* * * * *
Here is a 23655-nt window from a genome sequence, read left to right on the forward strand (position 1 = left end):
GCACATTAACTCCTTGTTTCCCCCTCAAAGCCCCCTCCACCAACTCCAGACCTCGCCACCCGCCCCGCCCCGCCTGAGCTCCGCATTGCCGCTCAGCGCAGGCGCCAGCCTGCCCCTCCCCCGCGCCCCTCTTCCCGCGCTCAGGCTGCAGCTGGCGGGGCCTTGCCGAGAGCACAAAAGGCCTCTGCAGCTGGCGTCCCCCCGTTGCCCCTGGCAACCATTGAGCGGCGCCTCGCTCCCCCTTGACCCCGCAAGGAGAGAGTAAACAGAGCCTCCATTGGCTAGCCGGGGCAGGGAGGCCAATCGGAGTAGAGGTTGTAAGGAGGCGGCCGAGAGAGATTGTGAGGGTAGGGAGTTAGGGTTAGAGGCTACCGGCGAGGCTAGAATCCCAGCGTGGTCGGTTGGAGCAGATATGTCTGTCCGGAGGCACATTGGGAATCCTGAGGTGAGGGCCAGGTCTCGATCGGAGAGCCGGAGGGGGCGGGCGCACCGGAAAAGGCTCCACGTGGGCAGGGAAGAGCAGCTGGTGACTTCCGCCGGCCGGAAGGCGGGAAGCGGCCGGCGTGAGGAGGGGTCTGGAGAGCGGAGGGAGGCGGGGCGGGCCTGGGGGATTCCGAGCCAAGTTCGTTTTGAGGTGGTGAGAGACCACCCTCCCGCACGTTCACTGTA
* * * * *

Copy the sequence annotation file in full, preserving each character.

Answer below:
Here is a 23655-nt window from a genome sequence, read left to right on the forward strand (position 1 = left end):
GCACATTAACTCCTTGTTTCCCCCTCAAAGCCCCCTCCACCAACTCCAGACCTCGCCACCCGCCCCGCCCCGCCTGAGCTCCGCATTGCCGCTCAGCGCAGGCGCCAGCCTGCCCCTCCCCCGCGCCCCTCTTCCCGCGCTCAGGCTGCAGCTGGCGGGGCCTTGCCGAGAGCACAAAAGGCCTCTGCAGCTGGCGTCCCCCCGTTGCCCCTGGCAACCATTGAGCGGCGCCTCGCTCCCCCTTGACCCCGCAAGGAGAGAGTAAACAGAGCCTCCATTGGCTAGCCGGGGCAGGGAGGCCAATCGGAGTAGAGGTTGTAAGGAGGCGGCCGAGAGAGATTGTGAGGGTAGGGAGTTAGGGTTAGAGGCTACCGGCGAGGCTAGAATCCCAGCGTGGTCGGTTGGAGCAGATATGTCTGTCCGGAGGCACATTGGGAATCCTGAGGTGAGGGCCAGGTCTCGATCGGAGAGCCGGAGGGGGCGGGCGCACCGGAAAAGGCTCCACGTGGGCAGGGAAGAGCAGCTGGTGACTTCCGCCGGCCGGAAGGCGGGAAGCGGCCGGCGTGAGGAGGGGTCTGGAGAGCGGAGGGAGGCGGGGCGGGCCTGGGGGATTCCGAGCCAAGTTCGTTTTGAGGTGGTGAGAGACCACCCTCCCGCACGTTCACTGTA